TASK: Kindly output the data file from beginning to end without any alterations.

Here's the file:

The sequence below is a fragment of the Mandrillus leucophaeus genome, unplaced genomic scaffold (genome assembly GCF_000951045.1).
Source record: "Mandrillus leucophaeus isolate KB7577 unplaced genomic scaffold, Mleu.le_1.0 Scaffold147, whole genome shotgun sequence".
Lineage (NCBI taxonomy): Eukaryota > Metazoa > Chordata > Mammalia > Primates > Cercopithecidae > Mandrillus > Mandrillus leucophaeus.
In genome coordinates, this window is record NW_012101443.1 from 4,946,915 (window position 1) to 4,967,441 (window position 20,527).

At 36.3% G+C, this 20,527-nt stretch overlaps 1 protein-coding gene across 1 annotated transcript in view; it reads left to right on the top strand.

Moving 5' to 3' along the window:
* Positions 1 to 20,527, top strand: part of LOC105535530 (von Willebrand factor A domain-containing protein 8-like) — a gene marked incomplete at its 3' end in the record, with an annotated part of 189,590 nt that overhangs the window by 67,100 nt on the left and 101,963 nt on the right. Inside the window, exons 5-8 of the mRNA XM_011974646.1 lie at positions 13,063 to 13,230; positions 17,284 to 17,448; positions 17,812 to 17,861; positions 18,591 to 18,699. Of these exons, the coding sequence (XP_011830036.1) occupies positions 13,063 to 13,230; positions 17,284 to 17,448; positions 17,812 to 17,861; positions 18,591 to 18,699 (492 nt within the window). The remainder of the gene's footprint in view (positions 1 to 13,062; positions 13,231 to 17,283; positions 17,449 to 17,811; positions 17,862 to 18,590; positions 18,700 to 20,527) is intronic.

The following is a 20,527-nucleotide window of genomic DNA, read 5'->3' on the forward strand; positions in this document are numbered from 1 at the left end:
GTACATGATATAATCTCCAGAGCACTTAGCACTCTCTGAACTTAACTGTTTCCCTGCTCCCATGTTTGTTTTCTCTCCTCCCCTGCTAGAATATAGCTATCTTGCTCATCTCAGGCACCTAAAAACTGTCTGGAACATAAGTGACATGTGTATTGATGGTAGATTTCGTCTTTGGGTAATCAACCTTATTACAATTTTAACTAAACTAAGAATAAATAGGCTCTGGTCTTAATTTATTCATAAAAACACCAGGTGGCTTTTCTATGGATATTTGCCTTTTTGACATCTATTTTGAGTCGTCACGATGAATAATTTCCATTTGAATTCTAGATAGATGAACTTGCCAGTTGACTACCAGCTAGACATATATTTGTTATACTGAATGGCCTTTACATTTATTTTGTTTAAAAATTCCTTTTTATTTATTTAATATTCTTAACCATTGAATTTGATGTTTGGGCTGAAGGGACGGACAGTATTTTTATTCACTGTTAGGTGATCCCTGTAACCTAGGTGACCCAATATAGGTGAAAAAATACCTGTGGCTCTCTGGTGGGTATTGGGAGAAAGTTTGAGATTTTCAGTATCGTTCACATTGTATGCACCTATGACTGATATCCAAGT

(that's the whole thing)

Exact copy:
The sequence below is a fragment of the Mandrillus leucophaeus genome, unplaced genomic scaffold (genome assembly GCF_000951045.1).
Source record: "Mandrillus leucophaeus isolate KB7577 unplaced genomic scaffold, Mleu.le_1.0 Scaffold147, whole genome shotgun sequence".
Lineage (NCBI taxonomy): Eukaryota > Metazoa > Chordata > Mammalia > Primates > Cercopithecidae > Mandrillus > Mandrillus leucophaeus.
In genome coordinates, this window is record NW_012101443.1 from 4,946,915 (window position 1) to 4,967,441 (window position 20,527).

At 36.3% G+C, this 20,527-nt stretch overlaps 1 protein-coding gene across 1 annotated transcript in view; it reads left to right on the top strand.

Moving 5' to 3' along the window:
* Positions 1 to 20,527, top strand: part of LOC105535530 (von Willebrand factor A domain-containing protein 8-like) — a gene marked incomplete at its 3' end in the record, with an annotated part of 189,590 nt that overhangs the window by 67,100 nt on the left and 101,963 nt on the right. Inside the window, exons 5-8 of the mRNA XM_011974646.1 lie at positions 13,063 to 13,230; positions 17,284 to 17,448; positions 17,812 to 17,861; positions 18,591 to 18,699. Of these exons, the coding sequence (XP_011830036.1) occupies positions 13,063 to 13,230; positions 17,284 to 17,448; positions 17,812 to 17,861; positions 18,591 to 18,699 (492 nt within the window). The remainder of the gene's footprint in view (positions 1 to 13,062; positions 13,231 to 17,283; positions 17,449 to 17,811; positions 17,862 to 18,590; positions 18,700 to 20,527) is intronic.

The following is a 20,527-nucleotide window of genomic DNA, read 5'->3' on the forward strand; positions in this document are numbered from 1 at the left end:
GTACATGATATAATCTCCAGAGCACTTAGCACTCTCTGAACTTAACTGTTTCCCTGCTCCCATGTTTGTTTTCTCTCCTCCCCTGCTAGAATATAGCTATCTTGCTCATCTCAGGCACCTAAAAACTGTCTGGAACATAAGTGACATGTGTATTGATGGTAGATTTCGTCTTTGGGTAATCAACCTTATTACAATTTTAACTAAACTAAGAATAAATAGGCTCTGGTCTTAATTTATTCATAAAAACACCAGGTGGCTTTTCTATGGATATTTGCCTTTTTGACATCTATTTTGAGTCGTCACGATGAATAATTTCCATTTGAATTCTAGATAGATGAACTTGCCAGTTGACTACCAGCTAGACATATATTTGTTATACTGAATGGCCTTTACATTTATTTTGTTTAAAAATTCCTTTTTATTTATTTAATATTCTTAACCATTGAATTTGATGTTTGGGCTGAAGGGACGGACAGTATTTTTATTCACTGTTAGGTGATCCCTGTAACCTAGGTGACCCAATATAGGTGAAAAAATACCTGTGGCTCTCTGGTGGGTATTGGGAGAAAGTTTGAGATTTTCAGTATCGTTCACATTGTATGCACCTATGACTGATATCCAAGT